I believe the Commission's stay decision on pens needs to be read very, very narrowly in light of the jewelry decision. It is hard for me to believe that the logic of the pens decision will be utilized again. Until it is, I believe that decision should be regarded as limited to the specific facts and circumstances of pens.
b. Economics Will Not Be Considered in Exclusion Decisions. Commissioner Nord produced a laundry list of immediate economic harm from the decision to reject a stay. It is shocking. Presumably, this data was available to the entire Commission but notably neither Tenenbaum nor Moore mentioned it. This makes sense because the CPSIA does not make financial impact relevant in these decisions. The Commission's decision is driven by the law's definition of the interest of consumers (note, I do NOT mean the ACTUAL interest of consumers), namely that "any lead is too much lead" and thus, financial impact is outside the decision matrix. I do not think this is right, because the law is really just a bundle of economic incentives, and in making this decision, the Commission is changing the rules of the market which will change behavior. Products will be killed, choice reduced and companies will exit. The widespread elimination of children's departments in the resale industry is a pertinent example of this effect. By narrowly defining consumer interests in this way, the CPSC ensures maximum economic damage to everyone.
Here's a glimpse of the future: In two years, the Commission will make a decision on whether the new 100 ppm lead limit is technologically feasible. This term is defined in the CPSIA in Section 101(d) - and nowhere will you find a reference to economics. Thus, my new pet saying can be taken as LAW now: If Rolex CAN do it, Timex MUST do it. Put that in your pipe and smoke it.
[There will be a Congressional election before this determination is made, please note. Some careful consideration of your voting choices could have a significant effect on this law, for those of us still in business by then.]
c. The Commission Seems to Think that Enforcement Discretion Makes Violations Go Away. The statements make clear that the CPSC won't be enforcing this rule outside of the market for children six years of age and under. What they do not address is the fact that they have clearly stated that these materials violate the law for all children 12 years of age and under. Thus, to "knowingly" import or sell these items into their no-enforcement zone is to take the chance that a shift in regulatory wind could mean BIGGGG trouble. The CPSC is unable to restrict the 50 State AGs either, so it leaves everyone WIDE OPEN to nastiness on the State level. Sound good? Who would take this chance?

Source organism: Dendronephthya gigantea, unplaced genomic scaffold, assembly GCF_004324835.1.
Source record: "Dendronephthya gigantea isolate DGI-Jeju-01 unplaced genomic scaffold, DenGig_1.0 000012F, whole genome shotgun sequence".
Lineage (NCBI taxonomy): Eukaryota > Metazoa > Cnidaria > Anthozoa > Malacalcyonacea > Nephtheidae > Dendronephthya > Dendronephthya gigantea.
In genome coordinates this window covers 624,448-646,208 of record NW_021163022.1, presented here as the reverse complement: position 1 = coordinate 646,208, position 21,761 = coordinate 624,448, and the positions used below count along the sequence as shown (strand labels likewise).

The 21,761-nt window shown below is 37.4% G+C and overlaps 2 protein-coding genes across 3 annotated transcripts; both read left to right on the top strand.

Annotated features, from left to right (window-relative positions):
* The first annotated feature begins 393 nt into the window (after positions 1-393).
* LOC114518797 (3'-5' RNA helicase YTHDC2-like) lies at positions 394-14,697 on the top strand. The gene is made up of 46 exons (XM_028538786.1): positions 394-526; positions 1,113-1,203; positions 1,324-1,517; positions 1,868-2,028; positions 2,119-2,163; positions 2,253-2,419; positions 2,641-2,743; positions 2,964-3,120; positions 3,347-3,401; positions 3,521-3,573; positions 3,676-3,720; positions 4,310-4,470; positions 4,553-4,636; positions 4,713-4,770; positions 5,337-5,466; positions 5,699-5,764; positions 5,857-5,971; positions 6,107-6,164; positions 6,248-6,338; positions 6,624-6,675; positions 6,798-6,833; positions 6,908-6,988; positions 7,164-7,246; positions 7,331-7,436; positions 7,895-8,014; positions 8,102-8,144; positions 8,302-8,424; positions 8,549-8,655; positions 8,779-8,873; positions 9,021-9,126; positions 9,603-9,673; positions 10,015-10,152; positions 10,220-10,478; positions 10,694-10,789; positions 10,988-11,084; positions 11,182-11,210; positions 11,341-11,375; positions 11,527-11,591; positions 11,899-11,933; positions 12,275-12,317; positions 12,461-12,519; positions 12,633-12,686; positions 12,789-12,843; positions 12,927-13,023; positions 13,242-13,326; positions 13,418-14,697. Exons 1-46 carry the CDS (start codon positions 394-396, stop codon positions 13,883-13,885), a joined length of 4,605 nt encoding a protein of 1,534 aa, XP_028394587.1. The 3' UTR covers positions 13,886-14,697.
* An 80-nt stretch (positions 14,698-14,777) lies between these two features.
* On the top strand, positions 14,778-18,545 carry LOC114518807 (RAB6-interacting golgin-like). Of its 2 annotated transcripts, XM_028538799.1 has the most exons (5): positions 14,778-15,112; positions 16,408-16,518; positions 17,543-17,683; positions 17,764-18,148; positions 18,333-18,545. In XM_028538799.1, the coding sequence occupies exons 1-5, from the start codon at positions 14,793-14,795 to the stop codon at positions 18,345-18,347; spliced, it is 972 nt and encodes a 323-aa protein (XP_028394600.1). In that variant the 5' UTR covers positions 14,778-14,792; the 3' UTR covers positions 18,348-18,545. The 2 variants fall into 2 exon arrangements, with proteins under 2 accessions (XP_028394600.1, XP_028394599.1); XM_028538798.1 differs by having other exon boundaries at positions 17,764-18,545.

The gerry rigging of this law in this way does not replicate the law that preceded the CPSIA (if that was the goal). In other words, this construct simply does NOT work to lessen risk or financial harm. By saying that the CPSC will only enforce in certain circumstances does NOTHING to make it easier to do business. We are not allowed to violate the law, whether the CPSC wants to enforce it or not. Read the penalties section and think about how penalties have been handed out so far (with lots of imputed "knowing" conduct). In the olde days, the decision on where to enforce or not was completely effective to demarcate the part of the market that needed to tighten its legal belt because back then, everything wasn't illegal. Now it is. The policy to only enforce in part of the market doesn't relieve any responsibility under the law - it only gives the appearance of shifting risk to that part of the market. Remember your 15(b) obligation to report - it still applies to ANY violation. Remember your whistleblower risk - you can't discuss using violative materials in the no-enforcement zone or risk "problems". Remember that any intentional violation of the law, whether the CPSC intends to enforce or not, could be grounds for a felony charge. Hey, it's not my idea - read the law. Do you want to run your business feloniously, even if the Commission says it's okay (today)?